Support The Moscow Times!

Stomach of Dead Russian Whistleblower Perepilichny Did Not Contain Plant Toxins, Inquest Told

Peter Kovalyov / TASS

 A British scientist told an inquest into the sudden death in 2012 of Russian mafia whistleblower Alexander Perepilichny that no plant toxins had been found in his stomach.

Perepilichny, 44, was found dead near his luxury home on the exclusive gated St. George’s Hill estate in Weybridge, Surrey, southwest of London, after he had been out jogging in November 2012.

The sudden death of Perepilichny, who had sought refuge in Britain in 2009, and his role in helping a Swiss investigation into a Russian money-laundering scheme raised suggestions that he might have been murdered.

As the inquest resumed on Tuesday after a lengthy delay, Monique Simmonds, a scientist from the botanical Kew Gardens, was asked whether she had identified any plant toxins in the samples she had tested. She said she had not.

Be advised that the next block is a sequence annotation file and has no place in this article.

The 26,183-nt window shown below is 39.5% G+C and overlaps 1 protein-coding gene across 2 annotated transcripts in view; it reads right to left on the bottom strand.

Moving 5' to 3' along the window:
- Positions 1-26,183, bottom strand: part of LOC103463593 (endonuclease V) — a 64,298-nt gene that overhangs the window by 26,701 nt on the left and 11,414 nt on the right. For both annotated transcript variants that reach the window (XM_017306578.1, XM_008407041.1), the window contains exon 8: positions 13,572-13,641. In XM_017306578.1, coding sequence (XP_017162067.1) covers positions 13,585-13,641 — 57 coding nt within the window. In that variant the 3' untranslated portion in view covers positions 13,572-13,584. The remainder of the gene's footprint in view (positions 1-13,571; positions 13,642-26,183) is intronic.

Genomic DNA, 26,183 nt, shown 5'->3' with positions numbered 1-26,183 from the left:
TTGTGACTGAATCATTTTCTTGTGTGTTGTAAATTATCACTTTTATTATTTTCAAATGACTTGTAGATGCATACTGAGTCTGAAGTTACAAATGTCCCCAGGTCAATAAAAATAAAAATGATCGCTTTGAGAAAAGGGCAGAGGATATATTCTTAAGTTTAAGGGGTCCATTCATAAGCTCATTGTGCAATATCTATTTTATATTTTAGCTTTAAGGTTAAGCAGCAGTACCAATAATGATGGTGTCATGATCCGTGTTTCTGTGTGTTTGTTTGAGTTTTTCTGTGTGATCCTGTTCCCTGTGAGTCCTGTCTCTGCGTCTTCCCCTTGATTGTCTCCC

However she said other material was found in Perepilichny's stomach that had not been identified.

An earlier pre-inquest hearing had been told traces of a rare and deadly poison from the gelsemium plant had been found in his stomach. 

… we have a small favor to ask. As you may have heard, The Moscow Times, an independent news source for over 30 years, has been unjustly branded as a "foreign agent" by the Russian government. This blatant attempt to silence our voice is a direct assault on the integrity of journalism and the values we hold dear.

We, the journalists of The Moscow Times, refuse to be silenced. Our commitment to providing accurate and unbiased reporting on Russia remains unshaken. But we need your help to continue our critical mission.

Your support, no matter how small, makes a world of difference. If you can, please support us monthly starting from just $2. It's quick to set up, and you can be confident that you're making a significant impact every month by supporting open, independent journalism. Thank you.

paiment methods
Not ready to support today?
Remind me later.

Read more